Unschooling is all about letting go. Letting go of your preconceived notions about what school is “supposed” to be.
If your child is interested in being a doctor, then you probably should put more focus on reading, writing and math. You should absolutely guide your child in the direction that pleases them. Our son will likely become a farmer, stay a business owner, contract work of some sort – who knows. But I do know that he’s passionate about almost everything he does. He doesn’t dread school because school is just a natural process in his daily life.
Sit down, and do an inventory with your child. What do they enjoy? What subjects excite them? What activities bring them joy? What careers excite them? Make a list, talk about it, research it. This may take a year in itself, especially if you’re transitioning out of public school. This process is called deschooling, and it’s painful and necessary. Deschooling is when you, as a family, relearn how to learn. It’s a beautiful process that may take just a few weeks to several months. Embrace that time. Enjoy learning right along side your child. This is a wonderful time of exploration.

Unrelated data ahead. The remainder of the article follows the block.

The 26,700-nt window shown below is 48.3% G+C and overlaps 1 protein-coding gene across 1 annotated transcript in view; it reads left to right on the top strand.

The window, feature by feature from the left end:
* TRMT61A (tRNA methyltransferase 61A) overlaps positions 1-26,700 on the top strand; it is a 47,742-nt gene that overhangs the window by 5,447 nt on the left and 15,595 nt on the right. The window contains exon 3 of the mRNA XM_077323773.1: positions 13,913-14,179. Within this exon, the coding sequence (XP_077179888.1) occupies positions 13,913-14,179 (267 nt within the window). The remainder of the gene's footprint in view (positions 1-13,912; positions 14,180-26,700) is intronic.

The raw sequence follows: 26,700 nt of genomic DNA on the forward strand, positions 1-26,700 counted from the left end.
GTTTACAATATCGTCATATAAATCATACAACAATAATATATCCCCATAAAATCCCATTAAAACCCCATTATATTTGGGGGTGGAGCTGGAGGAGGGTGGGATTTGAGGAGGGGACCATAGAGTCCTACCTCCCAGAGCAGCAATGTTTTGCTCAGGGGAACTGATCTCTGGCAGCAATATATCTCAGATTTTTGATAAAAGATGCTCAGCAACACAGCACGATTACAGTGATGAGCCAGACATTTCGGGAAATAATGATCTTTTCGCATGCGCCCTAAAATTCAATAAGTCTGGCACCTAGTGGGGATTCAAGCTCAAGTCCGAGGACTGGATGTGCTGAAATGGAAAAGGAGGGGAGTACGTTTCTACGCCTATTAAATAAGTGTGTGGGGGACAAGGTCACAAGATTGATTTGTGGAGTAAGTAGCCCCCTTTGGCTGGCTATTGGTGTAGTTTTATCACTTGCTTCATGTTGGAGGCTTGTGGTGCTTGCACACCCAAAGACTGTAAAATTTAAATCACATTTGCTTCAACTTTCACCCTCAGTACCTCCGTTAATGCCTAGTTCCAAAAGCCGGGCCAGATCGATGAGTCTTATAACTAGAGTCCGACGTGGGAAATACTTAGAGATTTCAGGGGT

How to homeschool in PA: how do we end the school year and start the next?
You will need to complete 180 days of education. On our homestead, we do 365/366 days of learning. Every year. Always. Our kids are always learning. Whether they are cooking, practicing personal hygiene, learning from a nature show or simply playing outside – they are learning. <— Soak on that. Your child is always learning if you create an environment conducive to learning.
That being said, you will need to show your 180 days. We do this with a simple paper full of blocks checked of with 180 check marks. It’s as simple as that. I used to do a page for each day, which served as our 180 day chart, but we’ve since simplified that method. Make this step your own! Make it fun – color in the squares, make patterns, use stickers!
You will also need to keep a portfolio of sorts. Again, this has evolved for us over the years. We used to have two huge binders full of worksheets. Now, we keep an album on my phone of pictures from the year, and we keep a 3 ring binder of anything we gather along the way – maybe a brochure, drawings, etc. This will look very different for every family.